- Stage I: The cancer is contained to the vaginal wall and has not metastasized to lymph nodes or surrounding tissues. It has two substages: IA for tumors that are less than 2 cm in diameter and IB for tumors that are more than 2 cm. Chemotherapy, surgery or radiation therapy are all possible forms of treatment.
- Stage II: Lymph nodes and distant organs are unaffected, but cancer has progressed to tissues close to the vagina, such as the uterus, bladder or rectum. Chemotherapy or radiation therapy may be used in conjunction with surgery as a form of treatment.
- Stage III: Cancer has spread to pelvic or groin lymph nodes, but not to distant organs. It is divided into two substages: IIIA, if the cancer only affects the pelvic lymph nodes; and IIIB, if the cancer affects the inguinal lymph nodes. Treatment may include surgery combined with radiation therapy or chemotherapy.
- Stage IV: Cancer has spread to distant organs or invaded vital structures such as the pelvic wall or bone. It is divided into two substages: IVA, if the cancer affects nearby organs such as the bladder, rectum, or bone; and IVB, if the cancer affects distant organs such as the lungs, liver, or brain. Treatment may include radiation therapy or chemotherapy
Vaginal Cancer Treatment Options
Treatment of vaginal precancers
Precancers of the vagina are alterations in the cells of the vagina that, if left untreated, can progress into cancer. They are referred to as vaginal intraepithelial neoplasia (VAIN) and are categorized as low-grade or high-grade according to the degree of cell abnormality.
Precancers of the vagina can be detected with a pelvic exam, Pap smear, or colposcopy, an exam that employs a lighted instrument and a magnifying lens to examine the vaginal surface in greater detail. If a suspicious area is detected, a biopsy can be conducted, which involves the removal of a tissue sample for laboratory analysis.
Treatments for vaginal precancers include:
- Laser surgery: A laser beam is used to destroy abnormal cells.
- Topical therapy: A cream or gel is applied with drugs that kill abnormal cells or stimulate the immune system to fight them.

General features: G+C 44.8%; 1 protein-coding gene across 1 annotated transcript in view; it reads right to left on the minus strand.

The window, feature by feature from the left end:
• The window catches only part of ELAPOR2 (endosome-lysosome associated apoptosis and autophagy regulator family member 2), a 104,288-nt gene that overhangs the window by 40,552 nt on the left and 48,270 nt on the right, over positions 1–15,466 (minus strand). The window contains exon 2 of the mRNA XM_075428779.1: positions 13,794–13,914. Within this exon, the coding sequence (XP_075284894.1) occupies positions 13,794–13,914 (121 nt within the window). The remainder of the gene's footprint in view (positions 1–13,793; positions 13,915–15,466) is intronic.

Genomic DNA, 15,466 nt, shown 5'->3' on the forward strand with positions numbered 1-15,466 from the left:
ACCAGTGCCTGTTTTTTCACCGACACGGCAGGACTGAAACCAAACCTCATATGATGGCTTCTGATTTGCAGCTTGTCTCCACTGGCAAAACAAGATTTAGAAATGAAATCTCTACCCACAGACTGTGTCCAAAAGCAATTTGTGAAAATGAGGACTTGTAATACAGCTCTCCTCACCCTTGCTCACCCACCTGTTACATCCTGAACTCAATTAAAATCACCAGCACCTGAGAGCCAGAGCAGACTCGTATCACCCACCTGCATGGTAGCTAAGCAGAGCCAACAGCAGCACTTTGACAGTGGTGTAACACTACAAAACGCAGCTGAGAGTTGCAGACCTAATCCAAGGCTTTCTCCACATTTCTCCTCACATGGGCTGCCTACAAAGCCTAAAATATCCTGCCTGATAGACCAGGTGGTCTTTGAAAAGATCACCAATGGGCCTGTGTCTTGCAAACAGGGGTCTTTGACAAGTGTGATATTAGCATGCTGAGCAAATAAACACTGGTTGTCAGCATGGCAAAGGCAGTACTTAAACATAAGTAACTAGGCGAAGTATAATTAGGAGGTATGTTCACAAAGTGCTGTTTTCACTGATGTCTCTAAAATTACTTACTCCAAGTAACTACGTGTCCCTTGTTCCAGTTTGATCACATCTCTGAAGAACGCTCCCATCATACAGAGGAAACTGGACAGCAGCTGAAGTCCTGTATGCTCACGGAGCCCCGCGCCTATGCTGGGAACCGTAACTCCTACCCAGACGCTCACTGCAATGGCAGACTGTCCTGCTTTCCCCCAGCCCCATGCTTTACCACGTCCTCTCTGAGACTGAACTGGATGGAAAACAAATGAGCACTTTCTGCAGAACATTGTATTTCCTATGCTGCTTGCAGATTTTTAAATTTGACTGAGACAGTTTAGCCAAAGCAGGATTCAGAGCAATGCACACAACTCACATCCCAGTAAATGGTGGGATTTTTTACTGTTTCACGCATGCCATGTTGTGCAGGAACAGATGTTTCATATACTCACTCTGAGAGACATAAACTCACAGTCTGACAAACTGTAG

Many cases of low-grade VAIN (vaginal intraepithelial neoplasia) go away on their own, so some doctors prefer to watch it without starting treatment. If the VAIN area does not go away or worsens, treatment can be started. High-grade VAIN is more likely to progress to cancer, so it is usually treated right away.
Treatment of invasive vaginal cancer
Invasive vaginal cancer is cancer that has grown beyond the superficial layer of the vagina and can affect other nearby organs or spread to other parts of the body. Treatment of invasive vaginal cancer usually includes radiation therapy and surgery, and in some cases also chemotherapy, targeted therapy, or clinical trials.
Radiation therapy is the use of x-rays or other high-energy particles to kill cancer cells. It can be given from an external source (external radiation therapy) or from an internal source (brachytherapy), which involves placing radioactive material inside or near the tumor.
Radiation therapy may be used as the primary treatment for vaginal cancer in its early stages or as a supplement to surgery to reduce the risk of recurrence. It can also be used to treat advanced vaginal cancer symptoms.
Radiation therapy can cause adverse effects such as irritation of the skin, fatigue, nausea, diarrhea, vaginal dryness, vaginal bleeding and urinary issues.
Surgery is the use of surgical instruments to remove the tumor and surrounding healthy tissue. The types of surgery that can be used to treat vaginal cancer are :
- Local excision: The tumor and a small amount of healthy tissue around it are removed. It can be done with a scalpel, a laser or an electric loop.
- Vaginectomy: Part or all of the vagina is removed. The vagina can be reconstructed with tissue from another part of the body.
- Hysterectomy: The uterus and cervix are removed. It can be done abdominally, vaginally, or laparoscopically. If the cancer has spread to the pelvic lymph nodes, they may also be removed in the same operation (lymphadenectomy).
Surgery can cause side effects such as pain, bleeding, infection, urinary or sexual problems, or swelling in the legs.
Chemotherapy is a way to kill cancer cells by using drugs. It can be taken by mouth or put into a vein.
Chemotherapy can be used with radiation treatment to make it work better (chemoradiation) or to treat cancer that has spread to other parts of the body.
Chemotherapy can make you sick, make you throw up, cause hair loss, make you tired, give you infections or hurt your organs.
Targeted therapy is the use of medications that specifically target cancer cells without harming healthy cells. It can be used to treat vaginal cancer varieties with specific genetic or molecular mutations. Some vaginal malignancies, for instance, produce the protein epidermal growth factor receptor (EGFR), which promotes their growth and survival. Targeted therapy can inhibit this protein and delay the progression of cancer.
Orally or intravenously, targeted therapy can be administered. Targeted therapy can result in adverse effects such as rash, diarrhea, elevated blood pressure, and liver issues.